• Problem: Describe the situation you were in
  • Action: What did you do to make it better? This should be the bulk of your story
  • Result: What happened as a result? Or, in other words, why should the interviewer care about this story?  
    Obviously, make sure these stories are about a situation that you made positive. This shows your potential employers that you are a problem solver and can adapt to any situation.

5. How to nail a video interview

Businesses worldwide are quickly transitioning to new technologies across the board to help speed up their recruitment process, which is why video interviews are becoming far more frequent in the hiring process. Making sure you are prepared for this ‘curve ball’ is crucial. First, check your tech. Familiarise yourself with the platform that the interview will be conducted on and charge your laptop before your meeting. Nothing is worse than having a laptop die halfway through your interview. We recommend also having a backup for if your internet fails – you can use your 4/5G on your phone if necessary. Remember, a video interview is still an interview, so dress to impress, be confident, smile, make eye contact and actively listen to your interviewer throughout. It is also a good idea to log in around 15 minutes before the interview to compose yourself.

6. Put together the ultimate LinkedIn profile

There is no better place to connect with business professionals or to find jobs to apply for than on LinkedIn. With three people being hired through LinkedIn every minute, it is now more important than ever to make sure you are ready to apply to jobs with a profile that stands out. The reality is, on social media, first impressions matter, so ensuring you have the right picture for your LinkedIn profile goes a long way. Dress appropriately, have a clear picture of your face and do not forget to smile! You can also make a great first impression on LinkedIn by adding your skills. To grow connections, start following industry experts. This will connect you with a relevant audience. Once you are connected to a relevant audience, impress them by taking skills assessments and establishing your expertise through insightful posts. Demonstrating your abilities throughout your profile and in your posts, as well as just listing them in your bio, proves you can back up your alleged skillset and will go a long way in impressing potential employers.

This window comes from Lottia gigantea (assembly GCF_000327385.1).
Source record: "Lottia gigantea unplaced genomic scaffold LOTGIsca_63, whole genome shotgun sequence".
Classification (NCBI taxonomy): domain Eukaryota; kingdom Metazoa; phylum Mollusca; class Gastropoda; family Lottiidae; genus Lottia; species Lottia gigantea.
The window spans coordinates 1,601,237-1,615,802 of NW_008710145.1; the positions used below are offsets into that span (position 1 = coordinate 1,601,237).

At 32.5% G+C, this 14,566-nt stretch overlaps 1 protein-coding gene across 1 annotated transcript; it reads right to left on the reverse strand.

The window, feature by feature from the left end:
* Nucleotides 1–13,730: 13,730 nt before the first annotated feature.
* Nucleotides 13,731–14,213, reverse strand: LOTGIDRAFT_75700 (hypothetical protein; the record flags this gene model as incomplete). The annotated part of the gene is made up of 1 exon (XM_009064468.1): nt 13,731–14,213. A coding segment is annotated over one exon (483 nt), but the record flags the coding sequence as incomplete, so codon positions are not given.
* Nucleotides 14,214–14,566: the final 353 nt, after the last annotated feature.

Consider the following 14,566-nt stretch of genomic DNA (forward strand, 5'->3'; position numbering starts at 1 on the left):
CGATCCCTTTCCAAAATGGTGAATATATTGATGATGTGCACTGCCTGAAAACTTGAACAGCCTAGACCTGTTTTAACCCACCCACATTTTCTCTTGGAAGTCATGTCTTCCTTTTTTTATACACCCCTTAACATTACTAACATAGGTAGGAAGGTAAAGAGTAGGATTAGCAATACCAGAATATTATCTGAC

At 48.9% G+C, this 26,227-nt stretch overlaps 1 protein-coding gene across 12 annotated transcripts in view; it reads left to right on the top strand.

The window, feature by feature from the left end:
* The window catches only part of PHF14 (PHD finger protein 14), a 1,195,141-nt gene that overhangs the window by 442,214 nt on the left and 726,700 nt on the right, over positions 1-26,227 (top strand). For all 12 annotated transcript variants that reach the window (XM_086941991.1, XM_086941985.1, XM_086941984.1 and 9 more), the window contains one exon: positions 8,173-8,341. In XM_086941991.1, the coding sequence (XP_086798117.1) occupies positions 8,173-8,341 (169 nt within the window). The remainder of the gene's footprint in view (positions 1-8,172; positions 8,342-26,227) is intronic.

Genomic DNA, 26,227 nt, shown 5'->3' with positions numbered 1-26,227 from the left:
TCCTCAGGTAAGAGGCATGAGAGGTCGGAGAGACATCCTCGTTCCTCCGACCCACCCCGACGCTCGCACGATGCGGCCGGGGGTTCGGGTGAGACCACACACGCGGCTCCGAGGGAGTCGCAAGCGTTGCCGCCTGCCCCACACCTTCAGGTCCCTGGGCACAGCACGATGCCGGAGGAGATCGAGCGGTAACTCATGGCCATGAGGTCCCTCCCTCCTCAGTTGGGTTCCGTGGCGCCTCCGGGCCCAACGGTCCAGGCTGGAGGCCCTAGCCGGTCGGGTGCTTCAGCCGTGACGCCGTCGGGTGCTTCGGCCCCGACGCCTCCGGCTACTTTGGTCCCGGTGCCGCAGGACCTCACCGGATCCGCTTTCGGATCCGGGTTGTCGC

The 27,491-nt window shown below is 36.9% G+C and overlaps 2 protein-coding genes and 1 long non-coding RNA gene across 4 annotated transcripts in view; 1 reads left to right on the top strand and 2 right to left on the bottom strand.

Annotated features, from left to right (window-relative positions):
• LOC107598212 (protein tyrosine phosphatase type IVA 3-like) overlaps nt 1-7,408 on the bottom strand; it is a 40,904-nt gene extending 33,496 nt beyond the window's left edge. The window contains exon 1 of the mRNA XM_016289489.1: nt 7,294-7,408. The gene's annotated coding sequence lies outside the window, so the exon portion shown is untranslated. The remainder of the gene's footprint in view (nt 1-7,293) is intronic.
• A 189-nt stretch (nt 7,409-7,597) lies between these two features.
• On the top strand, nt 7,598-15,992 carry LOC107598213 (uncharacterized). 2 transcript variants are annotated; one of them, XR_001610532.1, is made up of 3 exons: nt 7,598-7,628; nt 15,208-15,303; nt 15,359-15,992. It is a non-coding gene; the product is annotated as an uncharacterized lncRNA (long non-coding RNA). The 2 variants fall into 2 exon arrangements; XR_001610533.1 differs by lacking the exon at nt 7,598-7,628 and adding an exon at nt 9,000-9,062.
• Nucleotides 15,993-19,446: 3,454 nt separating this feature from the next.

7. Create a great video CV

Like it or not, more and more employers are asking for video CVs as part of their filtering process – especially for hotly contested jobs. So, getting it right by tailoring your video CV to the job you are applying for and using it to display your creativity, passion and drive should be a top priority. At a bare minimum, you will need a computer, internet access and a phone with a high-quality camera for this. You will also need software to edit a final video on. Ensure that your video CV is no longer than two minutes – any longer and you could run the risk of your recruiter getting bored and switching off. Before filming, put together a script with a clear beginning, middle and end. Then, you guessed it, learn it thoroughly. It is important to consider the location you film yourself. And remember, nothing is more frustrating than watching a video where you can barely understand what the candidate is saying, so think about how you speak.

Since the first Pitman Training centre opened in 1837, we have constantly strived to help our students improve their career prospects, gain promotions, or get back to work. Through our flexible training courses and diplomas, Pitman has helped students to learn from home or study at any location, using our market-leading combination of audio guides, workbooks and live software. With over 250+ self-paced, flexible training courses, there is almost certainly a course for you. So, if you are interested, why not get in touch with your local Pitman Training centre now?